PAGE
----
My dad can run 100 miles. Can yours?
Steamboat Springs — It wasn’t that he didn’t want to run it, that he was afraid or intimidated.
Fred Abramowitz has spent the last four years, with co-director Paul Sachs, building the Steamboat Springs’ Run, Rabbit Run 100-mile trail ultra-marathon into one of the premier events in the sport, praised for both its industry-leading prize purse and its with-a-runner’s-eye attention to details.
Still, despite having finished dozens of 100-mile races, he simply didn’t think of actually competing in his own race.
Age has a way of changing things like that, and when the race starts at 8 a.m. Friday morning, the 63-year-old Abramowitz will be “running it” in an entirely different way.
He sees it as a race against time.
“I’m getting old, and if I’m ever going to finish it, it’s never going to be easier than it is now,” he said Thursday, laughing.
Finishing matters to him for plenty of reasons and high on the list is his 7-year-old son Misha, adopted five years ago from a Russian orphanage by Abramowitz and his wife, Amy.
That’s the inspiration behind this year’s race T-shirts, labeled with the slogan, “My dad can run 100 miles. Can yours?”
An elite field
In Steamboat, the 100-mile field of runners is divided into two groups, tortoises and hares. The hares are where the big money and big names are, and this year, that group will again include many of the nation’s most accomplished ultra runners.
Nikki Kimball, reigning champ of the women’s division, is back, and Spanish runner Emma Rocca, one of Europe’s top runners, is in the race. The 2013 champ and course recorder holder, Michele Yates, will also run.
On the men’s side, Jason Schlarb may be the favorite, returning after winning and setting the course record in 2013. Elsewhere, Josh Arthur is back after placing second in the race a year ago, and Timothy Olson, a two-time Western State champ, is back for his third shot.
A $12,000 winner’s check and $50,000 total is up for grabs.
They’ll start at noon Friday, but the tortoises, Abramowitz included, will get a four-hour head start, leaving the Gondola Square starting line at 8 a.m.
A 50-mile version will start at 6 a.m. Saturday.
“It’s incredible, bigger than it’s ever been,” Sachs said. “We filled both races this year, so 500-plus runners, which is an awful lot.”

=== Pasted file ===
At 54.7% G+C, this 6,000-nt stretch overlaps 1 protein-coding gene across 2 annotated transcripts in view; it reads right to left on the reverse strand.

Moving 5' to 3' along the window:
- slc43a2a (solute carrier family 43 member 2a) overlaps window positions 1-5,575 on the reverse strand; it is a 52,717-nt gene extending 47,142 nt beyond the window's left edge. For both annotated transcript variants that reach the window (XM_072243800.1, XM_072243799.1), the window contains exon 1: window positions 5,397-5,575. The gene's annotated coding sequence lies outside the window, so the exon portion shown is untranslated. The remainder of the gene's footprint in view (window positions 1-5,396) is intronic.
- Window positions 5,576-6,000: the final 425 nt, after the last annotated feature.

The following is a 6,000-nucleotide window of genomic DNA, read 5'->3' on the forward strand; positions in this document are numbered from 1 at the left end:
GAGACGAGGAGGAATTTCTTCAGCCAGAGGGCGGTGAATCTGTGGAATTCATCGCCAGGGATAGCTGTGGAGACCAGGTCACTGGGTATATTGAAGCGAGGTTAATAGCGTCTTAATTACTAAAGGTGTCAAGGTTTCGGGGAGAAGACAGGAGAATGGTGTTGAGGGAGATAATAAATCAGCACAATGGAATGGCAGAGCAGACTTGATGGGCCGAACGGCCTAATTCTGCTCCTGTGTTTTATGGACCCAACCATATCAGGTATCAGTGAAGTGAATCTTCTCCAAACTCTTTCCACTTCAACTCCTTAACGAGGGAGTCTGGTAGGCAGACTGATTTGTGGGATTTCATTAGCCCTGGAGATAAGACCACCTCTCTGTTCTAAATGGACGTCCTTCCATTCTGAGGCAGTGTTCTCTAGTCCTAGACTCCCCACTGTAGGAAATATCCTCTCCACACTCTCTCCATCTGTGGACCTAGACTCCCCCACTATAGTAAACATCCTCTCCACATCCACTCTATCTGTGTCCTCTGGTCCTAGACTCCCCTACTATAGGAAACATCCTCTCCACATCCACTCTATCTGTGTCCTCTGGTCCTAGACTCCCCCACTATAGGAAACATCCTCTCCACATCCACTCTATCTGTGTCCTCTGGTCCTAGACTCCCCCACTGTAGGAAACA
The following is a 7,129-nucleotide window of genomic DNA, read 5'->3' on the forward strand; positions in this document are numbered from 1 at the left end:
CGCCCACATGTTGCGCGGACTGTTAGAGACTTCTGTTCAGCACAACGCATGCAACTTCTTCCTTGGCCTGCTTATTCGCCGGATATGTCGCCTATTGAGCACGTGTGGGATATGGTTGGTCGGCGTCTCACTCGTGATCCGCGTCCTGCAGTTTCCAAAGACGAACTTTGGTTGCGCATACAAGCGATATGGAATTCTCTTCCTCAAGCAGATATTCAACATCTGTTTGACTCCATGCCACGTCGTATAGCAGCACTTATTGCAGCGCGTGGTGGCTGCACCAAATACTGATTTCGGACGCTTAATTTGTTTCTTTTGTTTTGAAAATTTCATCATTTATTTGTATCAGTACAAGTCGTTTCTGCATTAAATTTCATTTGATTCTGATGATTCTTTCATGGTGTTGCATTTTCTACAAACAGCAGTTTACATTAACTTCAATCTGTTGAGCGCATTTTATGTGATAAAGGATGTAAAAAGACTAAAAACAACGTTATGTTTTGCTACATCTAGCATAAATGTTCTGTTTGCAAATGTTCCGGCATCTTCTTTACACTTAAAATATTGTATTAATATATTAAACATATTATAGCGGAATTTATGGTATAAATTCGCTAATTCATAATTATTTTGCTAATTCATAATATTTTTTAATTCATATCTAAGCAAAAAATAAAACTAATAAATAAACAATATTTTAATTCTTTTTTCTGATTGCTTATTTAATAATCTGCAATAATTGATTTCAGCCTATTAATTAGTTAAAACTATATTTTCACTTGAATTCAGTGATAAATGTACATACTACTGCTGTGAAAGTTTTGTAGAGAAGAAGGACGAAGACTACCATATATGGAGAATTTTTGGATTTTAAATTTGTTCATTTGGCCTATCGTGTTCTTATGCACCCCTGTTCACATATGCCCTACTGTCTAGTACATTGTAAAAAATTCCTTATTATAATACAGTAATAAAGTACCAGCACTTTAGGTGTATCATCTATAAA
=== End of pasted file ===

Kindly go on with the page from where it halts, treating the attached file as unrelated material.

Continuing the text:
The 100-mile runners will head up — quite literally at times, bushwacking up the Lower Valley View ski trail — Mount Werner, starting a furious up-and-down course that includes 25 miles on Emerald Mountain and trips up and down Fish Creek Falls trail and Buffalo Pass before finally finishing back at the base of Steamboat Ski Area.
It’s 20,191 feet of elevation gain, and it annually causes even many of the fit and prepared to abandon mid-race.
Abramowitz isn’t so much worried about the terrain. He’s raced plenty of other 100 milers and has run every segment of Steamboat’s course.
The real worry, he said, is the time.
There’s a 36-hour limit for runners, even if they’re race directors, which means he needs to be back by 8 p.m. Saturday night.
“As you age, you slow, and it becomes progressively harder to finish within the time limit,” Abramowitz said. “I realized my days to do these things are coming to a close.”
He’s the second-oldest runner in the field — he offers major applause to the oldest, 69-year-old William Watson — and he’s well aware there’s no shame in not making it, “so long you give it the best you can,” he said.
But he really wants to finish, and the reason comes back to that T-shirt.
“I’m 63 years old, and I have a 7-year-old son,” he said. “I realize soon his friends, and he, will realize that his dad is old enough to be his grandfather. I want him to be able to say, ‘Well, my daddy can run 100 miles. Can yours?’”
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